The city Human Rights Commission on Thursday heard three cops sound off on their concerns about City Hallâ€™s efforts to improve police oversight.
â€œWe have an emergency situation going on in our relations with the community,â€ Assistant Chief Brian Martinek told the commission. â€œWe agree with that. But we arenâ€™t sure if this ordinance is the way to address that problem.â€
As reported last week, City Commissioner Randy Leonard and Auditor LaVonne Griffin-Valade put an ordinance before City Council to beef up powers at City Hallâ€™s Independent Police Review Division. The changes would give IPR a greater role in police internal investigations and officer discipline.
The emergency ordinance would take effect immediately and comes at a sensitive time for the police bureau, which is under fire from the community for the Jan. 29 shooting of Aaron Campbell and Mondayâ€™s fatal shooting of a homeless man in Hoyt Arboretum.
Last week the City Council delayed a vote on the ordinance, in part to give the Human Rights Commission a chance to weigh in. At tonightâ€™s meeting, IPR Director Mary-Beth Baptista explained the ordinance, and cops on the cityâ€™s Community-Police Relations Committee gave their views.
Martinek said Chief Rosie Sizer could not attend due to illness.
Officer Natasha Haunsperger said many cops question the way the ordinance was rolled out. Police werenâ€™t involved in drafting it, and officers didnâ€™t even know the ordinance existed until it was in the news.
â€œI just feel as many other officers felt â€” the way it was carried out did not really contribute to addressing community tensions, but actually aggravated it,â€ Haunsperger said.
Sgt. Anthony Passadore said police are just as concerned as citizens about deteriorating relations. But he said the current oversight system works and is trusted by officers, and the police bureau has been meeting benchmarks to reduce use of force and citizen complaints.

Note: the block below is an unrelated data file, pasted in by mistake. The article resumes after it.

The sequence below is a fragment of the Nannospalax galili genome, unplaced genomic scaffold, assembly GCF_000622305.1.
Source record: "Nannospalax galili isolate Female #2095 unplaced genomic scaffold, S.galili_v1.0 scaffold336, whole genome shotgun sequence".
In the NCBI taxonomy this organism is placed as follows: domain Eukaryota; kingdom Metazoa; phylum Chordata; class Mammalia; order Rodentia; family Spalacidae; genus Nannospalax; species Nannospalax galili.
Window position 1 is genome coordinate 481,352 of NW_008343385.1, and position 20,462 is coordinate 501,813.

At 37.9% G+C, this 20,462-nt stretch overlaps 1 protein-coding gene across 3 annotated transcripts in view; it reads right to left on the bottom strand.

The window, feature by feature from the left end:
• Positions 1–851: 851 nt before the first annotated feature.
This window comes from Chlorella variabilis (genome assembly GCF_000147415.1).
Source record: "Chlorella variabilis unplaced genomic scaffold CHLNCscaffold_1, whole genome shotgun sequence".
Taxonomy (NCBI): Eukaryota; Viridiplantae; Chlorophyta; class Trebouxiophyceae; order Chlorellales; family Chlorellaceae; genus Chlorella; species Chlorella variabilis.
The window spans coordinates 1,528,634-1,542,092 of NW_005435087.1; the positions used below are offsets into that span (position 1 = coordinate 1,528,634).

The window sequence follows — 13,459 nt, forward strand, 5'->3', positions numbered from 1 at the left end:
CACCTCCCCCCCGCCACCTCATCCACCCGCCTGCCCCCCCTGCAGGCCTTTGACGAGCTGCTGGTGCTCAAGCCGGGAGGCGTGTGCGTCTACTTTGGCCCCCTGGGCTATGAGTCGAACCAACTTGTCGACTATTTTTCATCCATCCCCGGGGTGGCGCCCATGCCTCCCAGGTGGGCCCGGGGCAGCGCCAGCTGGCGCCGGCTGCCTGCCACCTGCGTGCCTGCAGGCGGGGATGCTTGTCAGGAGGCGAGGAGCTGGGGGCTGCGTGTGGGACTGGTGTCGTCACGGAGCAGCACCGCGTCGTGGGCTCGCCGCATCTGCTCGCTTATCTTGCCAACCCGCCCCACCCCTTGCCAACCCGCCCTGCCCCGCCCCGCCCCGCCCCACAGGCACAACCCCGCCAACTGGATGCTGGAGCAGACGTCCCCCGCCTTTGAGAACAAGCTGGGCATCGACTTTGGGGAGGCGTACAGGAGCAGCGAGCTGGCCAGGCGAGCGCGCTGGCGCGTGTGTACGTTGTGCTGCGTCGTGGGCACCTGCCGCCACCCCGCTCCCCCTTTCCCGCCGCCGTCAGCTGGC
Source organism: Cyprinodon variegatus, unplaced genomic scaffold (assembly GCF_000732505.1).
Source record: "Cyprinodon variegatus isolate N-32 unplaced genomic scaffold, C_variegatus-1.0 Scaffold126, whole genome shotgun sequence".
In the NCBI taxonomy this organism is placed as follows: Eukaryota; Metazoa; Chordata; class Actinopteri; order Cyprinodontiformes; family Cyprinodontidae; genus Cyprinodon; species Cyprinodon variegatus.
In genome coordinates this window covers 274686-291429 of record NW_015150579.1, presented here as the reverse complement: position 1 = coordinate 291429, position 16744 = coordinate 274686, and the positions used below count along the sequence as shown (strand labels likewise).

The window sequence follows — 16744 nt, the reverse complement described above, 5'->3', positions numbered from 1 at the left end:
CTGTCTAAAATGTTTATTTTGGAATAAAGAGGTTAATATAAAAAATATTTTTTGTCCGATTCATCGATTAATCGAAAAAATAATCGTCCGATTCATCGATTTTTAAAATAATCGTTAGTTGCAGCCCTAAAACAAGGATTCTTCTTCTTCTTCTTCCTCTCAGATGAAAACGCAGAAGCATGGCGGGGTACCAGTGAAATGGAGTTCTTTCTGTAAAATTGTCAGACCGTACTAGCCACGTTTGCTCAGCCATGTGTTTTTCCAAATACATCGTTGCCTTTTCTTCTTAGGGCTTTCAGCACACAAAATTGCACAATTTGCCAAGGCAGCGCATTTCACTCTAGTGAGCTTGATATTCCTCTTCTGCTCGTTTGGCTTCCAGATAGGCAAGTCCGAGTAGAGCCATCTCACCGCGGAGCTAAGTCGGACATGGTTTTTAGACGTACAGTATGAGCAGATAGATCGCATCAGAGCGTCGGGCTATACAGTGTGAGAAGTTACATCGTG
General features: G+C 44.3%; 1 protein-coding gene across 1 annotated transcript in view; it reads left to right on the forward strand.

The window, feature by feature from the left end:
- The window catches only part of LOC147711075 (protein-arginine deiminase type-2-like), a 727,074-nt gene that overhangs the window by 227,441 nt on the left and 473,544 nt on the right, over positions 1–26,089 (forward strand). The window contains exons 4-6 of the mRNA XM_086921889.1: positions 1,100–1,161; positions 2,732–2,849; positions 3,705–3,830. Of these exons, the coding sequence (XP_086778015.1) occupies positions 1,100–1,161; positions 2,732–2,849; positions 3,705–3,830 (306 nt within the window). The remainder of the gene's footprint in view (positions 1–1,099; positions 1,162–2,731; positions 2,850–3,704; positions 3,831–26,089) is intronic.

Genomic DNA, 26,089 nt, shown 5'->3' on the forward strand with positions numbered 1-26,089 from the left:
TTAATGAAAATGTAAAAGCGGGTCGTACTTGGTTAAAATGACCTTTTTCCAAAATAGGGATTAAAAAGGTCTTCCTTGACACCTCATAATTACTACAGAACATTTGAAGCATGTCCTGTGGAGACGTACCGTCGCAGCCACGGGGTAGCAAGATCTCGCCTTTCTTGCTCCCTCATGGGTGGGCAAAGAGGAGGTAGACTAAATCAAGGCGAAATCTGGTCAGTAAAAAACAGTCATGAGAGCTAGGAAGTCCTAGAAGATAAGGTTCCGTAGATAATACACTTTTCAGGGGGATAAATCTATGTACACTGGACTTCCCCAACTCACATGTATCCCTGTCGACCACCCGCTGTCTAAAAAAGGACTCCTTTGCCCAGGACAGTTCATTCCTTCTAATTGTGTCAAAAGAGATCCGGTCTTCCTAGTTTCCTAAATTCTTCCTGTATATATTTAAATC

â€œRight now to call this an emergency (ordinance), at a time when fear is driving every single thing in our community â€” I donâ€™t think itâ€™s appropriate,â€ Passadore said.
Members of the commission had plenty to say as well, especially on community fears toward the police.
â€œYour culture has a gun on its hip. I donâ€™t have one. And that makes a big difference when we try to talk,â€ Commissioner Kathleen Saadat said. â€œIf you forget that, then you forget that this is a culture clash.â€
Martinek said the chiefâ€™s office fears adding another layer of bureaucracy will further slow the bureauâ€™s discipline process. Cops were criticized for taking more than three years to complete an internal investigation into the 2006 death of James Chasse Jr.
Marinek warned of â€œunintended consequencesâ€ from rushing to change the oversight system. He also said making the IPR director an integral part of the bureauâ€™s discipline process would actually diminish her independence.
â€œTo throw the baby out with the bath water really doesnâ€™t make much sense to us,â€ Martinek said.
But Commissioner Donna Maxey told IPRâ€™s Baptista that the fact Baptist is on the city payroll automatically puts her independence in question.
â€œYou canâ€™t be independent if youâ€™re part of the bureaucracy,â€ Maxey said. â€œI applaud what youâ€™re doing, but the fact that you work for the city makes me a little suspicious.â€
Several commissioners said they felt making a recommendation on the ordinance was outside their mission. Instead they voted to tell City Council they see a need for ongoing dialogue with the community about police accountability.
The council will hold its next hearing on the ordinance on March 31 at 6 p.m.